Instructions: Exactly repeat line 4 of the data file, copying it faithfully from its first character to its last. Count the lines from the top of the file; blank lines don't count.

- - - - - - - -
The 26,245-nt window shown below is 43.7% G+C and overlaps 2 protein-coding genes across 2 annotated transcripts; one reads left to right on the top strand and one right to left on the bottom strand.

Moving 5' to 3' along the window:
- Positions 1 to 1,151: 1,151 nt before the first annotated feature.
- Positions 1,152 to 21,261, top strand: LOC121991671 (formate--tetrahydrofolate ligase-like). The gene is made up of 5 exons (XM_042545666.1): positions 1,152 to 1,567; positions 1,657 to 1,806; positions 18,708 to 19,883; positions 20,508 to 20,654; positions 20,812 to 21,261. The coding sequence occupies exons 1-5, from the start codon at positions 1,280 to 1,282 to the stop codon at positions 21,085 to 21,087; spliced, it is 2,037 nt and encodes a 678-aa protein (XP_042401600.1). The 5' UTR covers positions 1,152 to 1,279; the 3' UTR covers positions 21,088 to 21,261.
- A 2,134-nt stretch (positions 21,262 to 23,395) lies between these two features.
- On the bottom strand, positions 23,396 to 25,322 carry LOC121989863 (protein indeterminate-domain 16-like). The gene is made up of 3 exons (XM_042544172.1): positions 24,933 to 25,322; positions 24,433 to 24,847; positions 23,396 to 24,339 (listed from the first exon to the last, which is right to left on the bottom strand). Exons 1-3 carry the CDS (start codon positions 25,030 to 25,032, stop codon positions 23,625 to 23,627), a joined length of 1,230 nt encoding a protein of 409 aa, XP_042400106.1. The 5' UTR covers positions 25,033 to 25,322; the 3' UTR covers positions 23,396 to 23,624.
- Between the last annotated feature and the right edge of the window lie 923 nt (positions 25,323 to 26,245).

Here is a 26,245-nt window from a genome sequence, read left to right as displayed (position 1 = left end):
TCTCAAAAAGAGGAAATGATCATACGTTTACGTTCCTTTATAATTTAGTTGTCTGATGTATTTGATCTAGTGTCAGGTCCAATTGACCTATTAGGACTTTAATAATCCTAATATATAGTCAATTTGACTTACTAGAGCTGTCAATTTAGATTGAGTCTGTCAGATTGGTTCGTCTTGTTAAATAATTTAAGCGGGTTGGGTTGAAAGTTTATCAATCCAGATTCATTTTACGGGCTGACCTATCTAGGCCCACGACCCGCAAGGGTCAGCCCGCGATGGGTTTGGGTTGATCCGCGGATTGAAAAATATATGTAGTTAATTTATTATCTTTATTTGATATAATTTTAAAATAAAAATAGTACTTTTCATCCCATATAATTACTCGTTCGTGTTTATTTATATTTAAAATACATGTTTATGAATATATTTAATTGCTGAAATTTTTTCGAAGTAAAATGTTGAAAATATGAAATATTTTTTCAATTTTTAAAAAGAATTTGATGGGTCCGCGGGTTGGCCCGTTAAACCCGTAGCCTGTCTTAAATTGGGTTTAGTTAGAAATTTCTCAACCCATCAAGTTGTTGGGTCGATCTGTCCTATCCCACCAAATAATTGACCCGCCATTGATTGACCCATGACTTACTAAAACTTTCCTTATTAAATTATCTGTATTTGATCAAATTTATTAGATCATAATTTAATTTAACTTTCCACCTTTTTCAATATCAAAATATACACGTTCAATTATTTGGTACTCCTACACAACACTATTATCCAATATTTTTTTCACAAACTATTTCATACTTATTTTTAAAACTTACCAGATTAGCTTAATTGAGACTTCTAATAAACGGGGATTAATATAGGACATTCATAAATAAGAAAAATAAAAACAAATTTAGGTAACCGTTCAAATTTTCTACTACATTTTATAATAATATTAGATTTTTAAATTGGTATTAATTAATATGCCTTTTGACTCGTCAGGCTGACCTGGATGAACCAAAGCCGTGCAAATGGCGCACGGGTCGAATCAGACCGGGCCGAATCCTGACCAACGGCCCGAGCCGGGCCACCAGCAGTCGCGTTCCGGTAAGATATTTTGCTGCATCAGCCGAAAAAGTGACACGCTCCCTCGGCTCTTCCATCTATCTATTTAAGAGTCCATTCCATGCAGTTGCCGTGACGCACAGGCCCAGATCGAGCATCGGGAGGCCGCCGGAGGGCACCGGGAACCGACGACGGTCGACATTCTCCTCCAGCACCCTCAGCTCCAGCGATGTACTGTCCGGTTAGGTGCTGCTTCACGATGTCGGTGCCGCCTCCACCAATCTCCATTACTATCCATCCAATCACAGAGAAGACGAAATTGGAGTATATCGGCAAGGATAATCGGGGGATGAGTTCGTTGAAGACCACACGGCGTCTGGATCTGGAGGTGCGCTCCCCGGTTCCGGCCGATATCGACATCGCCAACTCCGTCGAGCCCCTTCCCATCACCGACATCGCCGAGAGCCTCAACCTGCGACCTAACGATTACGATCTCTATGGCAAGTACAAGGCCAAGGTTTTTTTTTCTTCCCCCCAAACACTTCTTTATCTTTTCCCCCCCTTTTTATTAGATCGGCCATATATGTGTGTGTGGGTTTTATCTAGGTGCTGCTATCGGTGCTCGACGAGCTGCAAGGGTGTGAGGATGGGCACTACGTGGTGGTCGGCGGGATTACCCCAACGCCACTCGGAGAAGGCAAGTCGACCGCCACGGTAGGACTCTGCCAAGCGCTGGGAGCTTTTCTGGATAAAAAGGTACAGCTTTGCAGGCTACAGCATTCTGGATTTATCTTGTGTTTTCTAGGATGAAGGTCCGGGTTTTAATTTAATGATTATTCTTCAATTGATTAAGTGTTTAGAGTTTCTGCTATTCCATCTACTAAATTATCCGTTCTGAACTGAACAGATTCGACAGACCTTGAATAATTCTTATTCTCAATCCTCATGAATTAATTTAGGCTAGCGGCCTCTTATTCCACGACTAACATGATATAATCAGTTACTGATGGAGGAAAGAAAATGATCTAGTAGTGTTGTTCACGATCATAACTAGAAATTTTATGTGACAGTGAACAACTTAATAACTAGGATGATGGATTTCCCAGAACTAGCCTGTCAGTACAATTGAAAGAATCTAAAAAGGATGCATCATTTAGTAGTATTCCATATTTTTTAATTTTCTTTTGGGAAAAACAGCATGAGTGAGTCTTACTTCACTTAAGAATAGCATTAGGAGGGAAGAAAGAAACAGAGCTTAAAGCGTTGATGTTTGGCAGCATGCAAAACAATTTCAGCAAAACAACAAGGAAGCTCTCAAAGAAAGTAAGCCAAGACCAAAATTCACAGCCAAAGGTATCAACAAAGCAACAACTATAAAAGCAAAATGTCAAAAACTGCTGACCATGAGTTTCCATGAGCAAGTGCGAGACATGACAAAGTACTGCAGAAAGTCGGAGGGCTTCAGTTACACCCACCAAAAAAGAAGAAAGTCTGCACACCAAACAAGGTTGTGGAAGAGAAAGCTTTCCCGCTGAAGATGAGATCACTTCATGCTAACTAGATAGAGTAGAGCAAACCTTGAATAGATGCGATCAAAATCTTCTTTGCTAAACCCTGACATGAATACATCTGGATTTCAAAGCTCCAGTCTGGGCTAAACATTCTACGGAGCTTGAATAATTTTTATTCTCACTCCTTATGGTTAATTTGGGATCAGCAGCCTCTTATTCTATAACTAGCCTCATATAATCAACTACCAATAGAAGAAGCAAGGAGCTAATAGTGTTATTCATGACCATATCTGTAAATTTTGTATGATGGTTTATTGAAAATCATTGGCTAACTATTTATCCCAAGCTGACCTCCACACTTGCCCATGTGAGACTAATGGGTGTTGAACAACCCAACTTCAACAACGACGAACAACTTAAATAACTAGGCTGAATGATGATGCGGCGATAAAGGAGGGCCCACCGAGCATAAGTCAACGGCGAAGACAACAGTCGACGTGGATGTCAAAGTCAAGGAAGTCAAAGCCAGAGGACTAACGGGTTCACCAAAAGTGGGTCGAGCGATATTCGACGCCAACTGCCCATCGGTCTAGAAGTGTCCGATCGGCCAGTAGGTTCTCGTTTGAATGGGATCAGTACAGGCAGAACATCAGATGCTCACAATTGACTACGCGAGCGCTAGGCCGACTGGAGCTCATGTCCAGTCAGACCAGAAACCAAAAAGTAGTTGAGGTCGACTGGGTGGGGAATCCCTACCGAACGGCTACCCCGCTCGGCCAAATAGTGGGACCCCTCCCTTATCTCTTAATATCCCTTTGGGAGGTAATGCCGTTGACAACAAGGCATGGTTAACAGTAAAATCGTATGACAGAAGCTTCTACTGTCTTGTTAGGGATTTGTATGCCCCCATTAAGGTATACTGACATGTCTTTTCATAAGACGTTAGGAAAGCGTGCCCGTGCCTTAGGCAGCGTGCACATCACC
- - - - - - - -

- Positions 1,152 to 21,261, top strand: LOC121991671 (formate--tetrahydrofolate ligase-like). The gene is made up of 5 exons (XM_042545666.1): positions 1,152 to 1,567; positions 1,657 to 1,806; positions 18,708 to 19,883; positions 20,508 to 20,654; positions 20,812 to 21,261. The coding sequence occupies exons 1-5, from the start codon at positions 1,280 to 1,282 to the stop codon at positions 21,085 to 21,087; spliced, it is 2,037 nt and encodes a 678-aa protein (XP_042401600.1). The 5' UTR covers positions 1,152 to 1,279; the 3' UTR covers positions 21,088 to 21,261.